There was a time when the only easy travel option was to get to a city, take a shuttle bus to a hotel, and book attractions in the brochures in the lobby. With the introduction of the internet, people started researching and discovering diverse, unique places and experiences they otherwise wouldn’t have found. Mobile technology took this a step further, allowing people to be more adventurous when they arrive. Rather than being locked into a rigid tourist flow, travelers can get lost (and found, thanks to GPS-based map apps), explore, and enjoy the serendipity of last-minute decisions. Today, when traveling, people can live like locals in a downtown apartment in the arts district, eat at local cafes and take classes from homegrown artists—today’s travel is experiential travel.
As mobile technology progresses, immersive technologies like virtual reality and augmented reality are giving us new and powerful tools to reduce the barriers to travel and the inherent friction that comes with it.
|What’s virtual reality?||Augmented reality – huh?|
|Virtual reality uses technology (like smartphones and headsets) to present our senses with a computer-generated virtual environment that we can explore and interact with.||Augmented reality overlays elements of the virtual world into the real world, enhancing the things we see, hear, and feel.|
Since these technologies are in early stages, our work is focused on experimenting and prototyping to find new ways to improve the Airbnb experience for our community. We’re most interested in two areas: virtual reality before a trip, and augmented reality during it.
Before a trip
Virtual reality gives us an opportunity to reshape where inspiration is drawn from, and take travel planning to the next level. It can also allow people to connect with their destination, host, and co-travelers. Capabilities like 360 photos and 3D scans allow a person to step inside a home or city and understand what to expect and how to orient themselves before they leave the comfort of their own home.
Looking far into the future, virtual reality could allow guests to share more than a spreadsheet or email chain when planning travel together. Instead, they could share a virtual world together, perusing and touring destinations and home options while interacting in a more natural manner.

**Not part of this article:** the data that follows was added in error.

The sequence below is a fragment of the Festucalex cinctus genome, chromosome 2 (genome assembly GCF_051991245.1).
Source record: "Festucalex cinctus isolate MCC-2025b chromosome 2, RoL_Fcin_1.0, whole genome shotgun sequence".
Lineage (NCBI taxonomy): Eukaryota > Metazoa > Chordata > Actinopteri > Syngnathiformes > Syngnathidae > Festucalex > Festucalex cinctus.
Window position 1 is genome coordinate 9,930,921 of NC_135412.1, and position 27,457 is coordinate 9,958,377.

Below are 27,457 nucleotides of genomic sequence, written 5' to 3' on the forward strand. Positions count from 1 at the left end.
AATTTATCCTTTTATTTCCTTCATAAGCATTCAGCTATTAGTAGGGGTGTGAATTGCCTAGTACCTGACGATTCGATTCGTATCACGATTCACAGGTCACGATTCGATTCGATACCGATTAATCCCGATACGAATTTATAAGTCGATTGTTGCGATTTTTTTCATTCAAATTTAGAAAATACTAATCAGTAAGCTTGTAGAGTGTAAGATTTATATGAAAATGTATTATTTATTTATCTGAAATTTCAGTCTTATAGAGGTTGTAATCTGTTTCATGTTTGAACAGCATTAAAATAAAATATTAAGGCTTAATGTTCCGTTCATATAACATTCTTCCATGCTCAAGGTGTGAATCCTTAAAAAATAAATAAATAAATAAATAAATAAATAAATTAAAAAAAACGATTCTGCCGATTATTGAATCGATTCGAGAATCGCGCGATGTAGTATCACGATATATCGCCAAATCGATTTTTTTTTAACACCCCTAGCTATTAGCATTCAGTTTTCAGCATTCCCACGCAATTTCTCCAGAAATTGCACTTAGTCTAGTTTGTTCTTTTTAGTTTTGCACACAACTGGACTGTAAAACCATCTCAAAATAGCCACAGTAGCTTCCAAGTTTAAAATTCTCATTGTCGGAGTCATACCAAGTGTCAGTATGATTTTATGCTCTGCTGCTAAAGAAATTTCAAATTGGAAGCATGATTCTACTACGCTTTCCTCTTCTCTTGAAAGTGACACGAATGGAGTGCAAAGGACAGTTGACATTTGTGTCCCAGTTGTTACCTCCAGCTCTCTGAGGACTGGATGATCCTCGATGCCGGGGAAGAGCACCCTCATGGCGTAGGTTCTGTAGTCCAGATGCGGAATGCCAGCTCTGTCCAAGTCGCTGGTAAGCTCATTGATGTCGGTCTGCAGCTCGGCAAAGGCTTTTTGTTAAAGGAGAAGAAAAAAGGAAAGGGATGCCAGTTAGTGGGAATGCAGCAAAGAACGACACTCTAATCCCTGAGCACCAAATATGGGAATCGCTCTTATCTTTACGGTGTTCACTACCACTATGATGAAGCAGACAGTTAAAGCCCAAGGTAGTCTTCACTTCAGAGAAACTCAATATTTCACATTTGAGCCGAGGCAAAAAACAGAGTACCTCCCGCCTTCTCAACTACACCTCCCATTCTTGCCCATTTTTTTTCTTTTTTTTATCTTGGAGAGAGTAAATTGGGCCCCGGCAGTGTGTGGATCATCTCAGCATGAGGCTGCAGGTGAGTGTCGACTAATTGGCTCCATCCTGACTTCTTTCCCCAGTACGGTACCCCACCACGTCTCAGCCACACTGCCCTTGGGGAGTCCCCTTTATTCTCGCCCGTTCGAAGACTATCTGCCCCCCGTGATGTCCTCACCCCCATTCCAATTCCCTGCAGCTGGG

During a trip
With augmented reality, we’re looking at ways to make travel more seamless, reducing obstacles to having a transformative experience. The more immersed a traveler is in a new place, the more they’ll learn about the people and culture. While this is often delightful and transformative, it can also be stressful when someone doesn’t know how to unlock the door or turn on the hot water for a shower, or when they’re hopelessly lost and everything is in a foreign language.
Augmented reality and related technologies let us recognize surroundings and provide contextual, timely information to navigate these pain points. Just think how welcome, pulling up directions to the coffee mugs on a mobile device will be first thing in the morning. Or, instant translations on how to work that German thermostat.
Augmented reality can also breathe life into a space and tell the story behind the personal items to connect a traveler with their host and a new city in richer, more immersive ways.
Some may say virtual and augmented reality technologies could isolate people even further—but we’re building tools for the opposite effect. The strength of virtual reality is to create fictional, inspirational, shared spaces —allowing us to connect more deeply in situations where we’re already remote or separated. Augmented reality relieves stress and overhead in real-life situations, allowing us to more boldly explore new situations and experiences.
As these new technology platforms progress to the point where they be adopted by many, we’re excited about continuing our work to test use cases, prototype and hack. We want to make sure anything we introduce really brings value to guests, hosts and the communities to and from where they travel. All of this requires, experimentation, iteration, and technological evolution—so stay tuned.
Questions, comments, or other inquiries can be directed to email@example.com.